Monthly Archives: August 2013

stop four: cedar point

There was a summer, many years ago, when M and I were first dating. We met during our one and only overlapping semester in graduate school, but we opted not to date each other until we started living 560 miles apart. Those were long miles back then – on two lane roads for the most part. They’ve been widened and multiplied in the years since, but they used to take ten or more hours to traverse. Neither of us owned a cell phone yet. My father had one for work – a brick of a thing – and he would mail it to me just before a long trip home to visit. It’s funny to think of that now, because the cell coverage between my little studio apartment and my childhood home had very spotty service at best. The phone was for emergencies, but I suppose only for the emergencies that happened right near the center of the occasional towns my car would pass. There were no unlimited long distance plans then either, only the conversations that cost real money each minute, the kind that you held with one eye closed to make the voice on the other end seem closer…and one eye open, on the clock.

We wrote a lot of letters that year and the next one. And that summer, the one that I mentioned, we also drove a lot. Never together, but always towards one another. It was the summer of weddings. We were invited to eleven. We made it to nine. We would have done those other two, but three sets of friends chose the same Saturday, but not the same state. M was in many of those weddings, and many of those weddings were located in Iowa – small towns in every corner. He would print out road maps at work and highlight my route, and then mail them to me ahead of time. We would arrange a place to meet over the phone, and try to time our departures accordingly. Once we both left, there was no way to communicate until we arrived. 

I would head north along unfamiliar highways and roads. The first time I crossed into Iowa it was over a single lane bridge at dusk. The road tipped up for a mile or two, and then I passed through this tiny little town named Argyle, and the sun was setting on the left, and there were corn fields all around and a biplane was dipping in and out just above the road. It was like a postcard to the heartland – brave new territory.

Massive amounts of friends would descend upon the chosen town, the Super 8, the Perkins – and we’d watch rehearsals and then eat rehearsal dinners, and then we’d do it all again the next day, but for real,  and in fancier clothing. Occasionally in all the hubbub of that summer we’d catch some quiet time, and I remember watching a show on the Discovery Channel about extreme roller coasters – their design and engineering, and the crazy people that travel from one thrill ride to the next. The show was fascinating and we noticed that many of the top ten coasters in the world were located at Cedar Point in Sandusky, OH. We made a pact that once we were off the wedding party travel circuit we would visit.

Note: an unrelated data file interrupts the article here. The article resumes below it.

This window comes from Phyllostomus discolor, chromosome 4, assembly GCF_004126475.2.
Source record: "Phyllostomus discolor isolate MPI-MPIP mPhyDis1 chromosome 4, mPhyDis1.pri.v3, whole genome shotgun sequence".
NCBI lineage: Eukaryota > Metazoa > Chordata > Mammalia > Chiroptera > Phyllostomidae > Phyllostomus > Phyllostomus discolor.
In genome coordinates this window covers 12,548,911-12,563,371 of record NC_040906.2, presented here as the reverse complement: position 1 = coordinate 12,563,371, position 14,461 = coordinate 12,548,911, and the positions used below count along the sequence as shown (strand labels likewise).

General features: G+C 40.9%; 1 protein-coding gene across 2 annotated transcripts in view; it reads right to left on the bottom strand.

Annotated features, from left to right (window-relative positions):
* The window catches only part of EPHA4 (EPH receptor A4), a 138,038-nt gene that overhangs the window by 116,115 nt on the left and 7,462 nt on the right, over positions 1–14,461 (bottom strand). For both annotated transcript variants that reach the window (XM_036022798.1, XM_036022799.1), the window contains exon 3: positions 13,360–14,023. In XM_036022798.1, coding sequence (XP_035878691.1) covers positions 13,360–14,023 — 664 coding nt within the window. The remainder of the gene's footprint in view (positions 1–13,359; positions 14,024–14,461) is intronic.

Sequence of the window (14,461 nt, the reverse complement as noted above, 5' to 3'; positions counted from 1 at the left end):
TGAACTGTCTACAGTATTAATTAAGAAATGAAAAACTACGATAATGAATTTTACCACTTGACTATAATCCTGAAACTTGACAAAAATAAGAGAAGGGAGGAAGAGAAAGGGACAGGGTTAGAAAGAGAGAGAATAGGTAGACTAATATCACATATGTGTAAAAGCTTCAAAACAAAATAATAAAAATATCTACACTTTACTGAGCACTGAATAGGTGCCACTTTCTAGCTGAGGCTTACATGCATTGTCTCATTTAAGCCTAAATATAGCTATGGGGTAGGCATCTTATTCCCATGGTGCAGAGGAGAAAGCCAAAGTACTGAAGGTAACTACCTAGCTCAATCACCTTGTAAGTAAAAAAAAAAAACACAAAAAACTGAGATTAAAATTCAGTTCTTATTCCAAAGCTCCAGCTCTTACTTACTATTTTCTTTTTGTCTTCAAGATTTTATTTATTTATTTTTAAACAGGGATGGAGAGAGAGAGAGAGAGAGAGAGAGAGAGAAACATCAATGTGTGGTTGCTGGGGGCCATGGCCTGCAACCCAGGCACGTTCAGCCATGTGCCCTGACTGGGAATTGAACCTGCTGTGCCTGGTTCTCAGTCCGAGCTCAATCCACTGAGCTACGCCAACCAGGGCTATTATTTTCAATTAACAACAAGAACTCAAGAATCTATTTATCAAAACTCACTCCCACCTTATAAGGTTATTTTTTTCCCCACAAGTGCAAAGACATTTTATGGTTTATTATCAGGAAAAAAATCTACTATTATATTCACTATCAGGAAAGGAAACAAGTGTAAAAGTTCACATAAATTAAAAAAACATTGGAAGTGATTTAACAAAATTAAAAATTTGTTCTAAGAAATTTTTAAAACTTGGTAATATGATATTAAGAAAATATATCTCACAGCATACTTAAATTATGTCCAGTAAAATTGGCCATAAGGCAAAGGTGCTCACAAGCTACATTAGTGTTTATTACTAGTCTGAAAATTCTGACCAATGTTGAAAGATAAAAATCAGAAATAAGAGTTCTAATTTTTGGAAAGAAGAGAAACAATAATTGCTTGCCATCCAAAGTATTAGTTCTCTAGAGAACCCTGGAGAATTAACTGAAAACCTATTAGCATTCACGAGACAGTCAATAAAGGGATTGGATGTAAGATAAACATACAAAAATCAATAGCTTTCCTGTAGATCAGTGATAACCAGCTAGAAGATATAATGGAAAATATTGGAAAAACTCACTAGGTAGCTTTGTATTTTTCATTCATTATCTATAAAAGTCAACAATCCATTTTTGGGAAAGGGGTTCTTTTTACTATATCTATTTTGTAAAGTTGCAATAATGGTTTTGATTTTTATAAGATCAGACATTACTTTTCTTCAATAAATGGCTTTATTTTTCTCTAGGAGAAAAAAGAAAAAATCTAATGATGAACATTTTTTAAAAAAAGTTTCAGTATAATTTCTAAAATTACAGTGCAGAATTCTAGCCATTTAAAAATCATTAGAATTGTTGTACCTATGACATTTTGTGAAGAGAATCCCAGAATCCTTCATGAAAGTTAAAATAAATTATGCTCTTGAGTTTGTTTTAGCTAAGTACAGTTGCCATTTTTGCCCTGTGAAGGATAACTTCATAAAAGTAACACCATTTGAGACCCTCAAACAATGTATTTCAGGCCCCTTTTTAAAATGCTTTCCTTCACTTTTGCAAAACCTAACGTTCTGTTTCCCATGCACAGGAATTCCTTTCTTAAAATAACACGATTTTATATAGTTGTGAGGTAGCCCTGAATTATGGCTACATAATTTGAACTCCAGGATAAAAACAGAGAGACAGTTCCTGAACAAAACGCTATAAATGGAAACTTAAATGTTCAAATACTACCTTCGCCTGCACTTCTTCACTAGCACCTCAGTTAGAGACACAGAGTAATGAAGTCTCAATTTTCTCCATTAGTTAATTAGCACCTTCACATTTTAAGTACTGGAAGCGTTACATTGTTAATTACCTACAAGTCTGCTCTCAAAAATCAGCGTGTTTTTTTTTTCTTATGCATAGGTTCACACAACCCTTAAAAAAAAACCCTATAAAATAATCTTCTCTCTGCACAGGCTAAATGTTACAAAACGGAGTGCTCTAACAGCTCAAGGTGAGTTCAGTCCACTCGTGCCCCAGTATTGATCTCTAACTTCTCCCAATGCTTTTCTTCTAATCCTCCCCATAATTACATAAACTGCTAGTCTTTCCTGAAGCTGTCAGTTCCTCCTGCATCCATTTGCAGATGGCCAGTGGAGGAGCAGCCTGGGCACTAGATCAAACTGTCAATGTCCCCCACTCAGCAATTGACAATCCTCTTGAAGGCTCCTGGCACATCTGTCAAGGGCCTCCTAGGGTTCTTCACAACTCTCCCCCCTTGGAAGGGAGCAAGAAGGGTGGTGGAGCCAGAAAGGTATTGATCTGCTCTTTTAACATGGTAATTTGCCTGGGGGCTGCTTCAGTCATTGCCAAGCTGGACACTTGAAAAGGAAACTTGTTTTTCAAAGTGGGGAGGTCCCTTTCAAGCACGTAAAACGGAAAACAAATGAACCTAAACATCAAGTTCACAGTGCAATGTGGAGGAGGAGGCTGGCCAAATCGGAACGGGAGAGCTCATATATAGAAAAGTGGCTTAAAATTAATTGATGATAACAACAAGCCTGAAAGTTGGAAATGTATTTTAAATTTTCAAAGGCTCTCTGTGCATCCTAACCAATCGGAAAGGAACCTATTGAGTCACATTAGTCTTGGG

The ironic thing was, the very event that got us to Cedar Point that first time was a wedding. A friend from graduate school was getting married in Cleveland on the weekend of our fifth anniversary. We headed east and stayed in a beautiful hotel downtown, ate great food, danced and celebrated with many friends we hadn’t seen in ages, and then we added on a couple of days to the trip. It was time for some coasters, and we had done our homework.

If you love roller coasters, then this is the park for you. It’s pristine, and located on a peninsula that juts out into Lake Erie. The views in every direction are beautiful. 

There’s this brief moment as the small train car you are strapped into starts to slowly mount that first steep hill when you look around you and marvel at just how gorgeous it is. And then you dig your fingernails into the bar in front of you as the scenery turns into a blur of steel and screams.
There are eighteen coasters on the property, despite the fact that the overall area of the park is fairly small. They wind in and out of one another, jockeying for space. We still love Millineum Force – considered by many to be the best coaster in the world. It’s located at the edge of the park, and the views from that first hill are amazing. And then you plummet over 200 feet at an angle so close to ninety that you can’t see the track in front of you, just the water. It’s amazing. The photo below is one I took through the sunroof of our car as we drove by on the narrow road between the water and the park, while a car was headed downward. 

That first visit in 2005 was so much fun. We ran from coaster to coaster, bypassing every other ride offered at the park. The only exception was for the Ferris Wheel that we rode right around sunset. Spectacular. When we got tired mid-afternoon, we headed out to the beach for an hour, and dozed on towels under the sun before riding more roller coasters long after the sun went down. We are lucky that E loves coasters as much as we do – she’s pretty fearless and always game for anything. Now that she’s tall enough to ride even the most intense ones, we knew it was time for another trip back.